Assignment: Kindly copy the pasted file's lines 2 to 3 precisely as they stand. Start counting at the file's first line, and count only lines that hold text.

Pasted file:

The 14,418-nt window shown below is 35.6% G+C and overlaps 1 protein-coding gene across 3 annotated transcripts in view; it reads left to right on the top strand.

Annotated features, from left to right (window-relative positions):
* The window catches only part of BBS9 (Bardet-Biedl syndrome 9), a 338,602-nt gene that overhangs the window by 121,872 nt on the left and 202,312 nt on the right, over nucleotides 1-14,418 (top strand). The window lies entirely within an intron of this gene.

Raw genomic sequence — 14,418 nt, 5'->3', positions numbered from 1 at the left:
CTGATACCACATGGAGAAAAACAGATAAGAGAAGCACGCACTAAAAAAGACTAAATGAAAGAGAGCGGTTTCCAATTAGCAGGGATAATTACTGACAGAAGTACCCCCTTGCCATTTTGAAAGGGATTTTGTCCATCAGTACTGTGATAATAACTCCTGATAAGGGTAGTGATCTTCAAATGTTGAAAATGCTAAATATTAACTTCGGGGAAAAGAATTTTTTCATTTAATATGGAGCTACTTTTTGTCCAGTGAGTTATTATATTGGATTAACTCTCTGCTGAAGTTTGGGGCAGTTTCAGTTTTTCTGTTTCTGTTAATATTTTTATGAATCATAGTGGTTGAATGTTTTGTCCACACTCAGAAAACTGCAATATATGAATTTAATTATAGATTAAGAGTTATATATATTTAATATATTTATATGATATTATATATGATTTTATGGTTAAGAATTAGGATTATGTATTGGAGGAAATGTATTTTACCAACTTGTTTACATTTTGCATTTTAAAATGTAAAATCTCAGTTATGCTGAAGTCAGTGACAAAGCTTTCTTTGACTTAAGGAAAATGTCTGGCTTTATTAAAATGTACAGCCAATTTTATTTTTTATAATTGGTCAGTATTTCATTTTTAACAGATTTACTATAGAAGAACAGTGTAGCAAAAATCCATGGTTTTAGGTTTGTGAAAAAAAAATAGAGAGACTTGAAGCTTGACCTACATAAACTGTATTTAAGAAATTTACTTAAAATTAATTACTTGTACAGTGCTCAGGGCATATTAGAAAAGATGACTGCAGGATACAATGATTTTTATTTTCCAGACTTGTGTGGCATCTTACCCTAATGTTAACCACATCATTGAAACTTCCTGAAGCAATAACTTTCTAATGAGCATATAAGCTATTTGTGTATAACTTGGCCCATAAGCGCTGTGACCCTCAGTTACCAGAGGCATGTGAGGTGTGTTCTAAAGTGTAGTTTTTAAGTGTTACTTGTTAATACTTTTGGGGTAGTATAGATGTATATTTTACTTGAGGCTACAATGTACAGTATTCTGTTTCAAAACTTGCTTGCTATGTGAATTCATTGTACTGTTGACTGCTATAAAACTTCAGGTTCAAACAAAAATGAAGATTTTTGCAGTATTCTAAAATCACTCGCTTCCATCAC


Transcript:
Annotated features, from left to right (window-relative positions):
* The window catches only part of BBS9 (Bardet-Biedl syndrome 9), a 338,602-nt gene that overhangs the window by 121,872 nt on the left and 202,312 nt on the right, over nucleotides 1-14,418 (top strand). The window lies entirely within an intron of this gene.